New Delhi: Union Minister for Housing and Urban Affairs Hardeep Sing Puri has said no heritage building will be “dismantled” during the central government’s big-ticket project of redeveloping the Central Vista in New Delhi.
Heritage structures in the Central Vista include the North Block, the South Block and the Parliament building.
“Anybody who was saying that Parliament will be dismantled and a new one will be built, there is enough place around there. There are 60 or 70 acres of land, which has been taken up by the hutments now…which demonstrates sub optimal utilisation of land….what is built will be a part of the old Parliament building,” Puri said at ThePrint’s Off The Cuff Tuesday.
The Union minister was in conversation with ThePrint’s Editor-in-Chief Shekhar Gupta.
The government had in October this year announced its decision to redevelop the entire Central Vista stretch, that extends from Rashtrapati Bhavan to India Gate in New Delhi. But there have been speculations on whether the existing buildings, many of which were built by the British between 1914 and 1927, will be demolished.
Puri said the Parliament House was not built to accommodate the number of members that are there today. “Tomorrow, we will have more new members. Every Parliament must have a situation where an MP must have a research staff, a place to sit and do his work. Today there is not much space,” he said.
The Union minister also assured that nobody was going to be shifted till the new building was ready. “…you will only move into the new building. It will be done sequentially. And, I think we have demonstrated that we can bring world class infrastructure within the cost and the time constraint.”
The government, Puri said, will complete the project within the timeline decided. “The locations are there…we will be having public consultations and believe me by the time we reach 2024, we will have the next Parliament meet in the new building.”
Prime Minister Narendra Modi had studied the Central Vista of almost every major capital city in the world before taking a decision on this project, said the minister.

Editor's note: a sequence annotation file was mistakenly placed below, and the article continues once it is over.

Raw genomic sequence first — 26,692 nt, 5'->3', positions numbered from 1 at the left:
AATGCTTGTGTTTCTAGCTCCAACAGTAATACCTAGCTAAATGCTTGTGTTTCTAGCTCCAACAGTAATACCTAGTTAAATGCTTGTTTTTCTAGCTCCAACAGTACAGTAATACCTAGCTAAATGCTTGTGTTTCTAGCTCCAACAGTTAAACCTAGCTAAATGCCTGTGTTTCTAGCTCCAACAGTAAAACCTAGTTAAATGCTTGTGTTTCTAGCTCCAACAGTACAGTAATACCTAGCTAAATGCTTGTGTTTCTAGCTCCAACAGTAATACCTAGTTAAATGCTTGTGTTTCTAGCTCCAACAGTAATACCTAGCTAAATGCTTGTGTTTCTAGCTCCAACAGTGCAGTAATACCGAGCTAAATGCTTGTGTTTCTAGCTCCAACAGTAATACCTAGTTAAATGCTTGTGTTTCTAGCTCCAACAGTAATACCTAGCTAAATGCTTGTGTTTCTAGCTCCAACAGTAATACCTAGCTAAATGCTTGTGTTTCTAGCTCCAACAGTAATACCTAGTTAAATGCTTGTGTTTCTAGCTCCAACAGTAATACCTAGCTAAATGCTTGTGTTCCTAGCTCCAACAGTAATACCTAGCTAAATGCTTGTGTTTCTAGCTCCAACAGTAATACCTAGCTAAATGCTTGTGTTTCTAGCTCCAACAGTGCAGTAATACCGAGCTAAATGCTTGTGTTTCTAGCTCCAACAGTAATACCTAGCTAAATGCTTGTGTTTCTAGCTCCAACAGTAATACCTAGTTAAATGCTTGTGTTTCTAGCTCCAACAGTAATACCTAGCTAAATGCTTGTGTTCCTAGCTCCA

Puri also said there was need to have all government offices at one place. Even a small ministry like the external affairs, at present, has four or five different offices spread across the city. “The government spends Rs 1,000 crore on giving rent every year.”
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‘People in unauthorised colonies subjected to criminal neglect’
Speaking about unauthorised colonies and redevelopment projects, the Union minister also said the real challenge today was to produce world class infrastructure in a manner that one can afford.
“…which means you redevelop. Take a dilapidated informal settlement, give it for rebuilding, give 40 per cent to the private sector for its development as commercial space and then you bring up an informal settlement like we are doing in Katputli colony…,” he said.
The government has recently also approved regularisation of more than 1,700 unauthorised colonies in the capital city.
“We have subjected these people to criminal neglect. In the case of unauthorised colonies, the list was drawn up when Sheila ji (Sheila Dikshit) was the CM of Delhi…,” he said, before remarking that nothing has been done for those living in such colonies in the past 11 years.
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‘Managing solid waste is a challenge’
Talking about the different urban renewal projects being undertaken by his ministry — such as developing 100 smart cities, building houses for the poor and making India open defecation free — Puri said not enough focus was given to areas surrounding cities in the past.
“For 70 years, we made a mess of our cities. Urban planning was never part of our consciousness…. we were preoccupied with agriculture and rural development for much of our existence as an independent country. But agriculture’s contribution to GDP is just 14 per cent,” he said.
He, however, admitted that one of the biggest challenges the government today faces is to manage solid waste that is generated across urban centres.
“These mountains (piled up garbage at landfill sites) are a tribute to the monumental failures of local authorities,” the minister said, adding the problem will continue unless and until there is a behavioural change.
Puri also said his government has been “working overtime” to tell people to segregate their wastes. “Between dry and wet waste. The segregation at the point of production is doing reasonably well but it needs some improvement. The sanitation cover was 18-19 per cent when we started. Today it is 60 plus per cent. But we need to make it 100 per cent,” he added.
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